Governmental support for PA promotion among school-aged children and youth in Finland during past few years has been stronger than ever before. Nevertheless, the proportion of Finnish children and youth who achieve the recommended levels of daily PA and screen time is still low. Facilitating a population level change in PA among children and youth requires wide collaboration and contribution of different sectors and actors. Everyone working with children and adolescent and influencing their lives has an opportunity to facilitate their PA. In addition, more effective interventions, operation models, concrete tools as well as environmental solutions are needed to support the change toward more physically active childhood and youth.

References

  • 1.

    Kokko SMehtälä A eds. The Physical Activity Behaviours of Children and Adolescents in Finland. Results of the LIITU study. Publications of the National Sports Council; 2016:4.

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  • 2.

    School Health Promotion (SHP) study. 2017. https://thl.fi/fi/web/lapset-nuoret-ja-perheet/tutkimustuloksia. [in Finnish].Accessed June 15 2018.

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  • 3.

    National Move! monitoring system for physical functioning capacity. 2017. https://www.edu.fi/move/english. Accessed June 15 2018.

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  • 4.

    Finnish Schools on the Move -register. Registered Schools in Finland. https://app.powerbi.com/view?r=eyJrIjoiODFmNDhhNmUtMDA0MC00YWY3LWFmNzQtOGY4YWNmZDAxYzczIiwidCI6IjA3MjlmNzA0LTIwMTktNGY2ZC05MmU0LTMzNjdiMmRhOWMxMSIsImMiOjh9. [in Finnish].Accessed April 27 2018.

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  • 5.

    Promotion of physical activity in municipalities. 2016. https://www.teaviisari.fi/teaviisari/en/index. Accessed June 15 2018.

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Kämppi, Aira, Inkinen, Laine and Tammelin are with the LIKES Research Centre for Physical Activity and Health, Jyväskylä, Finland. Halme and Ståhl are with the National Institute for Health and Welfare, Tampere, Finland. Husu is with UKK Institute, Tampere, Finland. Joensuu, Kokko, Palomäki and Sääkslahti are with the University of Jyväskylä, Faculty of Sport and Health Sciences, Jyväskylä, Finland. Mononen is with KIHU – Research Institute for Olympic Sports, Jyväskylä, Finland.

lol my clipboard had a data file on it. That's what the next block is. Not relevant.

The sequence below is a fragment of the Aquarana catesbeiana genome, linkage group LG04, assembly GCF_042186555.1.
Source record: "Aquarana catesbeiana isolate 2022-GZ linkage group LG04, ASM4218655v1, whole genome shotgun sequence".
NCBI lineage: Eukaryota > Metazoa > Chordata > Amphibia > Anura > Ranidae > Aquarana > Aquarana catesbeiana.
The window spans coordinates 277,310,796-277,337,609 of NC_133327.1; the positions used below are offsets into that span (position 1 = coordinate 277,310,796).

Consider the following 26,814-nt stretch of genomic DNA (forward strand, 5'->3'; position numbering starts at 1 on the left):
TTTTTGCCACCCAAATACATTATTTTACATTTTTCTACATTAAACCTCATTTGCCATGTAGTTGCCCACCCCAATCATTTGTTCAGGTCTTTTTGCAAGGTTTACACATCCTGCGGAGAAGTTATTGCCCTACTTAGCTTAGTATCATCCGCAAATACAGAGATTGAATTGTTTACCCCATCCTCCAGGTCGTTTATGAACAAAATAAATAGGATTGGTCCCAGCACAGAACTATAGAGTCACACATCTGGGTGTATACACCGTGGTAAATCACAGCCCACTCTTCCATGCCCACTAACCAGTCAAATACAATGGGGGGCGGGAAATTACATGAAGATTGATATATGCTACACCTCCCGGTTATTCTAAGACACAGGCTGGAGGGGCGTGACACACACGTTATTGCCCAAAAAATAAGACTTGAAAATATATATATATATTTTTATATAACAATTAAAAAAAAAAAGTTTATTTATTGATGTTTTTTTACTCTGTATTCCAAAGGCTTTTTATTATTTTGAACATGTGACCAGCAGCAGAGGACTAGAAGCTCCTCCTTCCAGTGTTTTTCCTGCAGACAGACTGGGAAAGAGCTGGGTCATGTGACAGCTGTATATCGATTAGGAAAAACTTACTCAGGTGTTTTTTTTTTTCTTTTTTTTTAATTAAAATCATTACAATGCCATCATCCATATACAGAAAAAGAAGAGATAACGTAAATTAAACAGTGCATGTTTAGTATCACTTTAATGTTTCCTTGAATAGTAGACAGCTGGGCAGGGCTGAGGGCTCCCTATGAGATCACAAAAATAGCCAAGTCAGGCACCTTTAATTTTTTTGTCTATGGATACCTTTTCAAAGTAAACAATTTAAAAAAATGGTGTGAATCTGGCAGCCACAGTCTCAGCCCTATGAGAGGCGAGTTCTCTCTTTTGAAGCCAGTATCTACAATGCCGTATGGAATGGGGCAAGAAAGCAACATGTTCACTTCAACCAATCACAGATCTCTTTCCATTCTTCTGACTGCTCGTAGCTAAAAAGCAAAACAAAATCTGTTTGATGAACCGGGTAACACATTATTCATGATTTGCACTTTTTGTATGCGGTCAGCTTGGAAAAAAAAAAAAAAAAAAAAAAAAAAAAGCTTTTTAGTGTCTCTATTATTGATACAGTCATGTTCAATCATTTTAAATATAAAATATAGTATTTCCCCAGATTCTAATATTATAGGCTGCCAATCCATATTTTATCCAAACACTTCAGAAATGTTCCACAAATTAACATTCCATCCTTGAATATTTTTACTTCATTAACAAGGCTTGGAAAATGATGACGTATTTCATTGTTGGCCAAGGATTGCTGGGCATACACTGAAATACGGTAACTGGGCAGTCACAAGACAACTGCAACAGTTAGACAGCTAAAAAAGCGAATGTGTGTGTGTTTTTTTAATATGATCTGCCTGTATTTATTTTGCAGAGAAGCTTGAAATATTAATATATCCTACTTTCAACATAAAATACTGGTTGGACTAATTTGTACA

Kämppi (katariina.kamppi@likes.fi) is the corresponding author.
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References
  • 1.

    Kokko SMehtälä A eds. The Physical Activity Behaviours of Children and Adolescents in Finland. Results of the LIITU study. Publications of the National Sports Council; 2016:4.

    • Search Google Scholar
    • Export Citation
  • 2.

    School Health Promotion (SHP) study. 2017. https://thl.fi/fi/web/lapset-nuoret-ja-perheet/tutkimustuloksia. [in Finnish].Accessed June 15 2018.

    • Export Citation
  • 3.

    National Move! monitoring system for physical functioning capacity. 2017. https://www.edu.fi/move/english. Accessed June 15 2018.

    • Export Citation
  • 4.

    Finnish Schools on the Move -register. Registered Schools in Finland. https://app.powerbi.com/view?r=eyJrIjoiODFmNDhhNmUtMDA0MC00YWY3LWFmNzQtOGY4YWNmZDAxYzczIiwidCI6IjA3MjlmNzA0LTIwMTktNGY2ZC05MmU0LTMzNjdiMmRhOWMxMSIsImMiOjh9. [in Finnish].Accessed April 27 2018.

    • Export Citation
  • 5.

    Promotion of physical activity in municipalities. 2016. https://www.teaviisari.fi/teaviisari/en/index. Accessed June 15 2018.

    • Export Citation